When a solar flare filled with charged particles erupts from the sun, its magnetic fields sometime break a widely accepted rule of physics. The flux-freezing theorem dictates that the magnetic lines of force should flow away in lock-step with the particles, whole and unbroken. Instead, the lines sometimes break apart and quickly reconnect in a way that has mystified astrophysicists. But in a paper published in the May 23 issue of the journal Nature, an interdisciplinary research team led by a Johns Hopkins mathematical physicist says it has found a key to the mystery.
Recent news from The Johns Hopkins University
This section contains regularly updated highlights of the news from around The Johns Hopkins University. Links to the complete news reports from the nine schools, the Applied Physics Laboratory and other centers and institutes are to the left, as are links to help news media contact the Johns Hopkins communications offices.
A team of Johns Hopkins astrophysicists using NASA’s Hubble Space Telescope has detected a distant Type Ia supernova, the farthest stellar explosion that can be used to measure the expansion rate of the universe. The supernova is the remnant of a star that exploded 9 billion years ago.
Marc Kamionkowski, considered one of the world’s leading theoretical physicists for his work in large-scale structures and the early history of the universe, will join the faculty in the Henry A. Rowland Department of Physics and Astronomy at The Johns Hopkins University’s Krieger School of Arts and Sciences on July 1. An endowed professor at California Institute of Technology, Kamionkowski has spent much of his career researching astrophysics, cosmology and elementary particle theory.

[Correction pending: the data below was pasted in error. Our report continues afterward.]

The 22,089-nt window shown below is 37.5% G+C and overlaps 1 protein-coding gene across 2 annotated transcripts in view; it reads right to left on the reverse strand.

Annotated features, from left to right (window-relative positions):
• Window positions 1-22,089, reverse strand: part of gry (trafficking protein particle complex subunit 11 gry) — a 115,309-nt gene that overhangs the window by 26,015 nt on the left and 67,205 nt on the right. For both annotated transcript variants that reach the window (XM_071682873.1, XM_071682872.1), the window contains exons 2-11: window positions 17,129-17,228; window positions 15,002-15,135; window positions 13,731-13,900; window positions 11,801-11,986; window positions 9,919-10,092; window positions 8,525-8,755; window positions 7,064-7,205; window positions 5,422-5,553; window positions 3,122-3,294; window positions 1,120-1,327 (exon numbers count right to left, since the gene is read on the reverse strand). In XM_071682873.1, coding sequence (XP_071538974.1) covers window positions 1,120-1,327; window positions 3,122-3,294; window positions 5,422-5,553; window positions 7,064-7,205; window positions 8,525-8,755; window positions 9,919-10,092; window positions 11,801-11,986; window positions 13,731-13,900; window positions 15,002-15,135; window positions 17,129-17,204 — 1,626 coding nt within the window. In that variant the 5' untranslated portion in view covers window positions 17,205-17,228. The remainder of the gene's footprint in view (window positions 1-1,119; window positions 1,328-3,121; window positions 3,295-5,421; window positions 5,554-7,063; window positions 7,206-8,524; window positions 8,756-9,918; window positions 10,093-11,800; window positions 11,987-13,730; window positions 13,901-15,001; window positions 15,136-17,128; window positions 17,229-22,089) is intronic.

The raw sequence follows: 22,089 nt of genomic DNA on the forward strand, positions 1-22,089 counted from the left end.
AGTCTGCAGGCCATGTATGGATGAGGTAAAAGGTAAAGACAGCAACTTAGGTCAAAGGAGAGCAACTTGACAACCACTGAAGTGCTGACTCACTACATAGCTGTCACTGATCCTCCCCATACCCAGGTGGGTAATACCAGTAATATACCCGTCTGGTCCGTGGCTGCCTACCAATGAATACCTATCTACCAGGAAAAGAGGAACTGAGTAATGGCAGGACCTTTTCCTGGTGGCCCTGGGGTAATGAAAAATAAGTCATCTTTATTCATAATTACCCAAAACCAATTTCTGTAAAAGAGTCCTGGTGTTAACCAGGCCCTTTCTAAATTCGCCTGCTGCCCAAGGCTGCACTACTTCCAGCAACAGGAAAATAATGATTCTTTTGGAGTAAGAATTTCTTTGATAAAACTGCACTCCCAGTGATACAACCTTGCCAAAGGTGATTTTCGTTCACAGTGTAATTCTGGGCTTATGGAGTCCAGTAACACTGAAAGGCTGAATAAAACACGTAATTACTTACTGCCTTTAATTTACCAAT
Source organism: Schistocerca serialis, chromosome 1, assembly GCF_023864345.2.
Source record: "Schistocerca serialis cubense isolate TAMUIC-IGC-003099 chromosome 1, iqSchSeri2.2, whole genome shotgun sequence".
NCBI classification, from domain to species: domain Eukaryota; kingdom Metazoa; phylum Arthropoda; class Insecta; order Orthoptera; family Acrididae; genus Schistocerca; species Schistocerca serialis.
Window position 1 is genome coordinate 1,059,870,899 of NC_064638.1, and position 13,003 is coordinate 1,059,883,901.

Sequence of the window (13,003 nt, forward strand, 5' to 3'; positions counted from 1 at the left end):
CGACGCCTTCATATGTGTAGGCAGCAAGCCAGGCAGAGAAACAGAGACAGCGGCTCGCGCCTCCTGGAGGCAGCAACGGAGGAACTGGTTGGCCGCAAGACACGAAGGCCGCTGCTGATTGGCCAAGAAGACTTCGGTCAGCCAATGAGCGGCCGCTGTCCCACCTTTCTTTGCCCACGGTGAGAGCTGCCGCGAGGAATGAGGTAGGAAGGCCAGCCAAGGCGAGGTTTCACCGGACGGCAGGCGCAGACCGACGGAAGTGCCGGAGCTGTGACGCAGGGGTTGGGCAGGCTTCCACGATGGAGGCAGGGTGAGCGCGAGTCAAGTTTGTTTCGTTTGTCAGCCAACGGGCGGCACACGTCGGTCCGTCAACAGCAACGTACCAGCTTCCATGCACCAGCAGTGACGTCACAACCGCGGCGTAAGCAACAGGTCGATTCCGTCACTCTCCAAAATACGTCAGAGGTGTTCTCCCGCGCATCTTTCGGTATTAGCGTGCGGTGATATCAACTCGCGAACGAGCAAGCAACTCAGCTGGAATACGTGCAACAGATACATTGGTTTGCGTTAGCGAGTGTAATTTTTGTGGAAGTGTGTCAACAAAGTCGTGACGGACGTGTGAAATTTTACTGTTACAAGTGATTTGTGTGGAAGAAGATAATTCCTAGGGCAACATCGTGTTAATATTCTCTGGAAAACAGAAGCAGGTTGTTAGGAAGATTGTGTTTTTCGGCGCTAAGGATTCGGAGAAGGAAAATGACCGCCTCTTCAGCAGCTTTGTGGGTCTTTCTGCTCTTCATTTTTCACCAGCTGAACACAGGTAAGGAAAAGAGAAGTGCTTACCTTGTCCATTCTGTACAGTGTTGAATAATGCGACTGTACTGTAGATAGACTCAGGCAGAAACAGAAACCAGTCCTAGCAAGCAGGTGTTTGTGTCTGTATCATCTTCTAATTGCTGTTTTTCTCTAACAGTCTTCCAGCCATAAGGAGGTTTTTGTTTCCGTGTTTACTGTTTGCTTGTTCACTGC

Johns Hopkins University astrophysicist Charles Bennett and two colleagues today have been awarded this year’s $1 million Shaw Prize in astronomy for groundbreaking research determining the precise age, composition and curvature of the universe.
A team led by Johns Hopkins astrophysicist Charles L. Bennett has won a $5 million National Science Foundation grant – administered through the stimulus act – to build an instrument designed to probe what happened during the universe’s first trillionth of a second, when it suddenly grew from submicroscopic to astronomical size in far less than time than it takes to blink your eye.